The Q at Parkside

(for those for whom the Parkside Q is their hometrain)

News and Nonsense from the Brooklyn neighborhood of Lefferts and environs, or more specifically a neighborhood once known as Melrose Park. Sometimes called Lefferts Gardens. Or Prospect-Lefferts Gardens. Or PLG. Or North Flatbush. Or Caledonia (west of Ocean). Or West Pigtown. Across From Park Slope. Under Crown Heights. Near Drummer's Grove. The Side of the Park With the McDonalds. Jackie Robinson Town. Home of Lefferts Manor. West Wingate. Near Kings County Hospital. Or if you're coming from the airport in taxi, maybe just Flatbush is best.

Thursday, August 4, 2016

Garrison Keillurrghhhspyatpfooyuck

Spitting Image
Since the Q is currently out of cell and wi-fi distance, he thought he'd reminisce a bit, but not before telling you some dude named Daniel was climbing trees up on Lincoln Road and giving the cops a chance to flex a new muscle. Tip of the Tongue closed, not so much because of the landlord Rong Ge, but because sometimes things in life just don't work out, business-wise and personally, and a coffee joint, no matter how well-located or beloved, becomes an albatross around one's, or in this case two's, necks. Gratitude Cafe changed its name but not its fabulousness. Some dogs got lost, others found, and alley cats remain goddesses to some and rats to others. It's a cruel world, and tree-huggers and cat-lovers CAN be friends, no matter what Rodgers and Hammerstein had to sing about the issue. Oh, and a pic of the serial spitter came thru on the Effbook. He's the guy spitting on moms and kids and occasionally fellows smaller than himself. And yes, he's not well in the 'noggin. Cops know him well, but there's apparently little to be done about spitters other than tell their parents and wear protective garb. Out in the sticks you've got Lyme disease; in Flatbush, it's this.

But here's what I really came up to the Town Hall to steal some internet to tell you:

Garrison Keillor makes me want to vomit. And I mean that quite literally. Let me explain.

Steve McCall and I had a plan to get drunk, back in the early fall of 1980, just as Ronnie Reagan was delivering his snake-oil pitch that would strike-out the labor movement, cut taxes, create a gleaming new oligarchy and turn America back into a beacon on a hill or make it great again or somesuch and start a war on drugs, a covert war against Contras, and help fuel the inner-city crack epidemic. But Steve and I were blithely unaware of all that, we were just two American kids growing up in the heartland, and maybe even supporters of John B. Anderson. If you remember THAT guy then you really ARE old and a bit sad, because he may be the reason you looked on at the Bernie Sanders with a twinge of melancholy, recognizing that political revolution is not as easy to achieve as a bunch of rallies and a good slogan.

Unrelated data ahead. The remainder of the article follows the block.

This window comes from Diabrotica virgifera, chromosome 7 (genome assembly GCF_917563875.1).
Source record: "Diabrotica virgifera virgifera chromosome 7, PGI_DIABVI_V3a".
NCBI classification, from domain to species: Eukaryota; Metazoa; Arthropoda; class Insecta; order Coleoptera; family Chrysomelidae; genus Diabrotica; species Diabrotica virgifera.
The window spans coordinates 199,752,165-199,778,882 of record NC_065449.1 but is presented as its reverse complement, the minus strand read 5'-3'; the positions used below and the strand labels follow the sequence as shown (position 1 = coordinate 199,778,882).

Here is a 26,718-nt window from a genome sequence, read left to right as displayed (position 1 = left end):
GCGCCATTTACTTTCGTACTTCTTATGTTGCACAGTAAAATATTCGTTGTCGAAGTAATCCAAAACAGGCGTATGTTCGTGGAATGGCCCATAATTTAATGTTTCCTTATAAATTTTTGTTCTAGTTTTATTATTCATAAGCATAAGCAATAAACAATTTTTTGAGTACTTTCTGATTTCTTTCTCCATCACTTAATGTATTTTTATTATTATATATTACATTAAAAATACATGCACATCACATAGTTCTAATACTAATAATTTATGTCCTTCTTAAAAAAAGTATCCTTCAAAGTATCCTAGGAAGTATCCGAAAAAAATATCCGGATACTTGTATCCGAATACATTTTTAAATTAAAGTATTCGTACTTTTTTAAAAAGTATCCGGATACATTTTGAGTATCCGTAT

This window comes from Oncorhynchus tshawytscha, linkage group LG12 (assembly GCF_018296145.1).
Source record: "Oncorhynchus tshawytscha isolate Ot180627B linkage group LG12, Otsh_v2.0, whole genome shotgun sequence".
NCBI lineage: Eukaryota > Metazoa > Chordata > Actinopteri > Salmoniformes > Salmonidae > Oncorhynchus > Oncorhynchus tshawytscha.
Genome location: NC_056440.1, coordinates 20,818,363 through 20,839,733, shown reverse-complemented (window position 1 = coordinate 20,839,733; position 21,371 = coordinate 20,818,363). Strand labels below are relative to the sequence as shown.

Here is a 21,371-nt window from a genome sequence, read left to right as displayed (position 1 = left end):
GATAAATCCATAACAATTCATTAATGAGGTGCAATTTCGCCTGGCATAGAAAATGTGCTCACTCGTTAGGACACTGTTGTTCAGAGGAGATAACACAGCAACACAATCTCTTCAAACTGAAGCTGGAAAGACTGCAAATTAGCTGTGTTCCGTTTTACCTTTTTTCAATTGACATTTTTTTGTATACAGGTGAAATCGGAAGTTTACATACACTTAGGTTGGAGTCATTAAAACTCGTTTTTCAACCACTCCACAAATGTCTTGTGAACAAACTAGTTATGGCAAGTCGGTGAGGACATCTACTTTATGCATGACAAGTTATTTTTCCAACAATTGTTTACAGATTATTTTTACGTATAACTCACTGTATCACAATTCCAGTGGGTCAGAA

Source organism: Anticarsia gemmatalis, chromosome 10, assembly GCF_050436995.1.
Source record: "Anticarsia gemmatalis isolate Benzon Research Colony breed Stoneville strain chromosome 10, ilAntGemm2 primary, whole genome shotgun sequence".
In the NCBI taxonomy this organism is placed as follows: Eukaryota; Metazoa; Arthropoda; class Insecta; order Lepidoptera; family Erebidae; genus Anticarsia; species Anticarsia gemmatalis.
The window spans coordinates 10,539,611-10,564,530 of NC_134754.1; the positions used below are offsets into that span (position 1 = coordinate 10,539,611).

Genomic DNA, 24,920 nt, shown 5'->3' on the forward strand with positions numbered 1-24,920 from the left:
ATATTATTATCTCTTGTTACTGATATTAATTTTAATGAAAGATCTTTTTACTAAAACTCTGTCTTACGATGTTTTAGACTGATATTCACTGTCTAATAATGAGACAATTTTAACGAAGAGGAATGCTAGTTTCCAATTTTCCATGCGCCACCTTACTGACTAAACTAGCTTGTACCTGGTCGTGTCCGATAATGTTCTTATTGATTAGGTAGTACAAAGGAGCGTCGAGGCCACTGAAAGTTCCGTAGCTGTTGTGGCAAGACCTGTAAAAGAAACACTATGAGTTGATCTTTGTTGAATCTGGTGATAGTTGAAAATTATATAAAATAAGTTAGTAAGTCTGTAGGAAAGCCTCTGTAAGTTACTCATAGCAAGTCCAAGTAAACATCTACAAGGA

We had a 1/5 of Jack Daniels stolen from a boy whose dad was a serious drunk. Never miss it, said Brian Gardner, though as many years later as a drinker myself I always knew exactly how many bottles I had stowed away, even if I couldn't tell you what day of the week it was. No matter. Brian sold it to us for a hot lunch ticket at Ames Junior High. Did I ever tell you that if you were still hungry after lunch you could go up and beg for butter sandwiches? Probably margarine between Wonder bread, but delicious nonetheless.

We had until 10 pm to get home after a night out on the old festive college town, it being VEISHA, a celebration that years on would inspire riots as drunken frat boys lit fires and looted liquor stores in mad mayhem fired by a seemingly reasonable want - to rock and roll all night, and party ev-e-ry day. VEISHA stood for the various colleges at the university...let's see, veterinary, engineering, industrial something, science, home economics and agriculture. That's right, home economics. It was Iowa, and it was the 1970s, and it was a land grant college, the kind that prepares farm boys to stay put.

Oh wait. It was homecoming actually. But VEISHA is a better story, so VEISHA (pronounced vee-shah) it is.

We bought cokes, in cans, though for me booze would later be associated with Big Gulps of Mountain Dew from the Kum 'n' Go. (Not kidding, that's what it was called. Another was known as the Git 'n' Go, then there was Quik Trip and Kwik Shop, but when you needed to satisfy a need, ANY need, and FAST, the Kum 'n' Go was the obvious choice.) The coke can was, and is, 12 ounces of sugar water. Dump the sugar water, you have 12 empty ounces of can. Fill it with Jack Daniels and you now have ONE SERVING of Jack Daniels. Right? Neither Steve nor I knew any different. The idea of an “ounce of liquor” would come many years later, it being a unit of measure against a never-ending imagined or occasionally very real war with a breathalizer.

After an hour of pure exhilarating buzz and spin, and a trip to our town's very first ATM, we found ourselves in a church parking lot, existential and laughing. I sucked the coke can dry and tossed it; Steve looked at me like he'd seen a black widow spider crawling up my neck. “You drank that whole can?” My answer, and the next 12 hours, will never reside in my memory banks. The cops were called as I wretched upon my ripped jean jacket while resting, I'm told, uncomfortably on my back. I guess I didn't know, or rather didn't care, that charismatic band members were known to die this way. And I hadn't even composed my first rock opera! At home my mother was, so I'm told, horrified, and asked the police “what is he on?” “It's only booze ma'am.” Wiser words never spoken. What harm can a little nip now and then do a fella? No hearts or lives have ever been broken due to hairs on dogs, now have they?